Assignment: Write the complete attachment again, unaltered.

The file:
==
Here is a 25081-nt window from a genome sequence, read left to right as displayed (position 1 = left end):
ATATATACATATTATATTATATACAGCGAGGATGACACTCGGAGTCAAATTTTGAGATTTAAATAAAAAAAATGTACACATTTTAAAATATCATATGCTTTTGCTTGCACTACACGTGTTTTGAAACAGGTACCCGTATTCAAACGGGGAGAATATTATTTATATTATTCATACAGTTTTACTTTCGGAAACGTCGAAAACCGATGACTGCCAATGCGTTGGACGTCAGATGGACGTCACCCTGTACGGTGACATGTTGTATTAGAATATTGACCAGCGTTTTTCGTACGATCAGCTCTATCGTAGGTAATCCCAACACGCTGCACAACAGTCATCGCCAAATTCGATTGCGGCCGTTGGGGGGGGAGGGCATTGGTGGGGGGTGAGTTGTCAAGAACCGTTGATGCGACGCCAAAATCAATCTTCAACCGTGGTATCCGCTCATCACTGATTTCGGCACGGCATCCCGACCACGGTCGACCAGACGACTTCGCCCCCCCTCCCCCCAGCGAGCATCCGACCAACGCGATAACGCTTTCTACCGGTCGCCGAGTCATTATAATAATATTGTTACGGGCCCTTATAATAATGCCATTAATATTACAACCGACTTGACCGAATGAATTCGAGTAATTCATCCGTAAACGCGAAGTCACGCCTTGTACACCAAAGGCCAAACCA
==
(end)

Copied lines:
Here is a 25081-nt window from a genome sequence, read left to right as displayed (position 1 = left end):
ATATATACATATTATATTATATACAGCGAGGATGACACTCGGAGTCAAATTTTGAGATTTAAATAAAAAAAATGTACACATTTTAAAATATCATATGCTTTTGCTTGCACTACACGTGTTTTGAAACAGGTACCCGTATTCAAACGGGGAGAATATTATTTATATTATTCATACAGTTTTACTTTCGGAAACGTCGAAAACCGATGACTGCCAATGCGTTGGACGTCAGATGGACGTCACCCTGTACGGTGACATGTTGTATTAGAATATTGACCAGCGTTTTTCGTACGATCAGCTCTATCGTAGGTAATCCCAACACGCTGCACAACAGTCATCGCCAAATTCGATTGCGGCCGTTGGGGGGGGAGGGCATTGGTGGGGGGTGAGTTGTCAAGAACCGTTGATGCGACGCCAAAATCAATCTTCAACCGTGGTATCCGCTCATCACTGATTTCGGCACGGCATCCCGACCACGGTCGACCAGACGACTTCGCCCCCCCTCCCCCCAGCGAGCATCCGACCAACGCGATAACGCTTTCTACCGGTCGCCGAGTCATTATAATAATATTGTTACGGGCCCTTATAATAATGCCATTAATATTACAACCGACTTGACCGAATGAATTCGAGTAATTCATCCGTAAACGCGAAGTCACGCCTTGTACACCAAAGGCCAAACCA